Does Ex-Dealer Elda Oreto Fantasize About Killing Petra Cortright?

"If @petcortright and I end up dead it was our ex gallerist who did it."



In a new art world novella, The Secret Lodge, Alice, the owner of a failing Berlin gallery murders in cold blood. Whether she’s stabbing young artist Alex Marinko, who spurned her for a bigger gallery, or poisoning rival gallerist Mary Frye with oleander-laced coffee, Alice is expressing her frustrations with the art world; she’s pissed off, fed up, and ready to kill. When her blood lust is sated, she stores the bodies in shipping crates meant for sculptures.

It might be easy to write off this work of fiction by Elda Oreto, a former art dealer who ran Club Midnight in Berlin (see Berlin’s 10 Best Gallery Spaces), as nothing more than the product of a very active imagination. But the book, which was released on Amazon on February 14, has already drawn the attention of a few artists who are claiming on Twitter that the book borrows a tad too liberally from actual fact.

“Woke up to a novella written by an ex gallerist fantasizing about killing me,” wrote Petra Cortright on Twitter on February 16. Cortright, who currently has a show at Foxy Production in New York, was referring to the scene in which Alice bludgeons to death Dorothy Kaprow, a former Secret Lodge artist, after first callously comparing her art practice to prostitution. The fictional artist, who is  a blond, ambitious video artist, is essentially a stand-in for Cortright, an artist known for her digital moving image work.

Cortright declined to comment for this story.

The Secret Lodge could be read as the Norway-based Oreto’s art world homicidal fantasy, a literary retribution for wrongs that caused her real world gallery, Club Midnight, to close—the gallery had been around for two years, during which time it represented artists including Petra Cortright, Santiago Taccetti, and Helga Wretman, before finally closing its doors in August 2013.

“In the book the gallerist stabs me again and again and again then undresses me and chops me up,” wrote artist Tiril Hasselknippe the day after she retweeted Cortright’s statement. “Which takes hours!”

Hasselknippe was referring to another artist character in the book who resembles her insofar as a reference to feminism in the artist’s work, as well as the identification of Hasselknippe’s ex-boyfriend and Berlin flatmate. Indeed before Alice gets to Cortright’s character, she first does away with that character along with another one who resembles artist Helga Wretman. “If @petcortright and I end up dead,” wrote Hasselknippe in another Tweet, “it was our ex gallerist who did it.”

We emailed Oreto to ask what she thinks about Cortright and Hasselknippe’s claims, and if the book is inspired by these real life artists. [For the record, the book does contain the boilerplate statement: “Any resemblance to actual persons, living or dead, or actual events is purely coincidental.”]

“In answer to your question,” Oreto wrote, “Absolutely NOT! The novel is a work of fiction. It’s a suspense / horror story that has nothing to do with reality. It has nothing to do with real people and real events in any way. The novel is completely detached from the reality.” Fair enough. It’s the privilege of fiction to to be immune from conflation with the author’s biography.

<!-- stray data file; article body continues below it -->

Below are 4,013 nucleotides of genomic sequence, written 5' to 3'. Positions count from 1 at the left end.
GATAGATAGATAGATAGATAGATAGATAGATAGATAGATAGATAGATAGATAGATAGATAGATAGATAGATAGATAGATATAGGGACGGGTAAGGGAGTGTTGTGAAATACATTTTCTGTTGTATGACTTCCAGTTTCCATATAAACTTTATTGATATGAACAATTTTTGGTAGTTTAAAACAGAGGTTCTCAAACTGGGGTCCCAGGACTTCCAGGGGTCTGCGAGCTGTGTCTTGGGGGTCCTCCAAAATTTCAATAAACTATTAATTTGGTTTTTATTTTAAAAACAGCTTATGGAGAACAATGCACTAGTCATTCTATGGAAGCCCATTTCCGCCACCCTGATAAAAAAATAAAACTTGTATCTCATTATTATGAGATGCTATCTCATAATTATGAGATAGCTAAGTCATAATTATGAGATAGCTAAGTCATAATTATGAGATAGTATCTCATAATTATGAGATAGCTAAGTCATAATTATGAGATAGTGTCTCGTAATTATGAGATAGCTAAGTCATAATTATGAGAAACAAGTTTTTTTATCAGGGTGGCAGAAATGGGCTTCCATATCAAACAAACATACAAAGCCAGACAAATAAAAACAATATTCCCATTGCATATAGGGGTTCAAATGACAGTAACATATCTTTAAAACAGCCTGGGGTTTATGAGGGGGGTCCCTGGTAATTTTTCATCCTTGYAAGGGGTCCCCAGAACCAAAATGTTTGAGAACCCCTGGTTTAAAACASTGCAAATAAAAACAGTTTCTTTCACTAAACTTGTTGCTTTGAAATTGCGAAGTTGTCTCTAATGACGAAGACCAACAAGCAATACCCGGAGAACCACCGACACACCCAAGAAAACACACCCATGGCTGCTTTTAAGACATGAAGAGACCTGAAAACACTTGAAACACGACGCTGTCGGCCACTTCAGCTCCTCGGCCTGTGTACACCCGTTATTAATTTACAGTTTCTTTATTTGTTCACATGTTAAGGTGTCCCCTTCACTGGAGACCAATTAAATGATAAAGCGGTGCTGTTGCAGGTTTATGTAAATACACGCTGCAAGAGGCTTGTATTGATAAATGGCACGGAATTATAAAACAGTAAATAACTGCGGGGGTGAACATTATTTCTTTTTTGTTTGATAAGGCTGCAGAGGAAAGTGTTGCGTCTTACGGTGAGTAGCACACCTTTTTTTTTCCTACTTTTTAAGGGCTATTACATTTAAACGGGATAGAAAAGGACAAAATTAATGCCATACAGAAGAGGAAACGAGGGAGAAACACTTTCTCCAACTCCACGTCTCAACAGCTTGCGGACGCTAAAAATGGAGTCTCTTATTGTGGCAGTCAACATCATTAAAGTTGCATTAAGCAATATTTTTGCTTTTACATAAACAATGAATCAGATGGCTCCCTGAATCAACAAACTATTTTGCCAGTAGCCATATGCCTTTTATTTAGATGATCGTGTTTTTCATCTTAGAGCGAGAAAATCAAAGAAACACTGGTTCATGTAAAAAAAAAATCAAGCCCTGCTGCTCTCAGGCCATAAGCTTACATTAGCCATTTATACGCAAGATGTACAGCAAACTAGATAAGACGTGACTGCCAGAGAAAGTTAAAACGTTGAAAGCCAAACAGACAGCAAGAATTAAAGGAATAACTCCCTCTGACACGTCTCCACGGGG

According to Oreto, the story is a tribute to Dario Argento’s giallo classic, The Bird with the Crystal Plumage, which is staged in an art gallery. The idea, she says, was to depict the twisted mind of a serial killer and the relationship between good and evil. Further inspiration came from an essay by Immanuel Kant, “On the Radical Evil in Human Nature” (1793).

The novella, which was self-published, is distractingly rough. There are typos on every page, and whole paragraphs that make little sense. Then there are a few moments of art world salaciousness—for example, when Alice pins Vanburen’s murder on an evil art flipper who contributed to her gallery’s demise—which cause knowing chuckles (see Is Stefan Simchowitz a Blessing or a Nightmare? and Christopher Glazek Annotates His NYT Stefan Simchowitz Story).

And for all its creepy crossover with the real world, some connections are somewhat delightful to stumble upon. The parallels of the character Gordon Vanburen to the real life Post-Internet artist Artie Vierkant are uncanny. Vanburen is described as a “net art ringleader” who shows “digitally manipulated pictures and some furniture by Ikea mounted in the wrong way, hanging from the ceiling.” Vierkant—who also shows digitally manipulated photographs and wrongly assembled Ikea—was another artist Oreto showed at Club Midnight in 2012.

Just before Alice poisons Vanburen at his crowded opening at another rival gallery, the omniscient narrator opines, “He wanted to reach the top of the art world and beyond and to do that it did not matter if he had to leave some people behind and walk on some others…. Now it was the moment for her to get some justice. Gordon Vanburen had to die.”

The Secret Lodge is available on Amazon for $20.62.

Check out more of artnet News’ book coverage in New, Priceless Dr. Seuss Children’s Book Found in Late Author’s Home and Jane Austen’s Unfinished Manuscript Gets Museum Show.

Follow Artnet News on Facebook:

Want to stay ahead of the art world? Subscribe to our newsletter to get the breaking news, eye-opening interviews, and incisive critical takes that drive the conversation forward.
Article topics